A clear and plain language guide to the EU's neoliberal investment regime, explaining both the social and environmental costs of prying open poor, vulnerable countries' economies, as well as outlining a number of ethical alternatives.
Free trade or slave trade? How the EU's free trade agreements in Colombia and Peru reward human rights abuses, destroy livelihoods, promote land grabbing and strip governments of their sovereignty to regulate capital flows.
"The banks are ours!" Public money was used to bail out the banks, and now they are lending back to the public at interest, while governments ignore the social and environmental crises that confront society. It is time to demand real solutions that will work not only for the sake of the economy but for the lives and conditions of people on whom it depends.
A new bill has been passed in Russia that will extensively roll back Government funding of education, the arts and social services - by introducing per capita financing - that will punish smaller towns and downgrade quality in the larger ones.
The durability of austerity policies in the European Union is due in part to the way neoliberal values such as competition and individual responsibility are perpetuated in popular media. How can movements break this monopoly on information to articulate different values and help mobilise citizens against austerity.
The controversial General Agreement on Trade in Services (GATS) of the World Trade Organisation has generated major social concern about the implications for the equitable provision of basic public services.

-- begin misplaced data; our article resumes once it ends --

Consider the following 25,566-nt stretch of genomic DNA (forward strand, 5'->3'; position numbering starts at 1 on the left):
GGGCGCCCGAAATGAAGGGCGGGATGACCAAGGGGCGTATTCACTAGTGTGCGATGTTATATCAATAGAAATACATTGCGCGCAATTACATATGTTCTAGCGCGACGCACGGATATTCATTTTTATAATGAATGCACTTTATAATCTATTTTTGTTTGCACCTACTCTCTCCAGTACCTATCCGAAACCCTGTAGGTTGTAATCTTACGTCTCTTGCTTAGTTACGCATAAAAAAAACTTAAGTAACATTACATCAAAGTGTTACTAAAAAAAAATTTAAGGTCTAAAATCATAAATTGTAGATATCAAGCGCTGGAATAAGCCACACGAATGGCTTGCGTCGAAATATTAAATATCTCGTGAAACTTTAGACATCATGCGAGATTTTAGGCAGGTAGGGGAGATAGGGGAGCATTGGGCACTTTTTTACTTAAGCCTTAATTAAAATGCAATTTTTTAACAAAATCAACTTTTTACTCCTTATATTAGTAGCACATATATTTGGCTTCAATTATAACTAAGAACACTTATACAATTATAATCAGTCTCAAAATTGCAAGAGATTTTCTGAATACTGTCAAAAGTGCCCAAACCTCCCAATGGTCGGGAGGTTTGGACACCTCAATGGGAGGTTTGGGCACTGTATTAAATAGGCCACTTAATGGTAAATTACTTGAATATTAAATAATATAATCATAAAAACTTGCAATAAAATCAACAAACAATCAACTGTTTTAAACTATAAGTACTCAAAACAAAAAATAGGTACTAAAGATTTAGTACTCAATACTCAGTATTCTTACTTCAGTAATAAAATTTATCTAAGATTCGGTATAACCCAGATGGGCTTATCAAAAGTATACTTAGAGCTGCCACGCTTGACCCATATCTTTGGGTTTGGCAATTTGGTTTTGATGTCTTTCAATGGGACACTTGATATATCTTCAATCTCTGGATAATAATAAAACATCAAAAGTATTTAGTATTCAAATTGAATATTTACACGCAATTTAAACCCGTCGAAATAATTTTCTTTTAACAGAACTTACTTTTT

Walden Bello shares some reflections on the meaning of Seattle for change in knowledge systems, discusses how despite the deep crisis of neoliberalism, finance capital has managed to retain tremendous power, and appeals for a new comprehensive vision of the desirable society.
The U.S. and India should not sign a treaty that will only serve the short-term interests of large corporations, and undermine the authority of governments to protect their people from financial crisis.
After a brief period of destabilisation, self-justification and the occasional mea culpa, the very people and institutions that plunged the world into crisis have re-emerged unscathed, as the fount of truth and all reasonable policy.
What are the implications of the rise of the BRICS countries (Brazil, Russia, India, China and South Africa) for agrarian and environmental transformations, worldwide and in the BRICS countries in particular? This is the main issue with which the BRICS Initiative for Critical Agrarian Studies (BICAS) has been concerned since 2013, when it was launched in Beijing by a collective of largely BRICS-based research institutions1.
The philosophy and experience of radical movements in the 1960s and 70s are in several ways complementary to the ideas of the direct action movements of today. Hilary Wainwright examines the possibility of forging a new kind of political economy by learning from the best of both of them.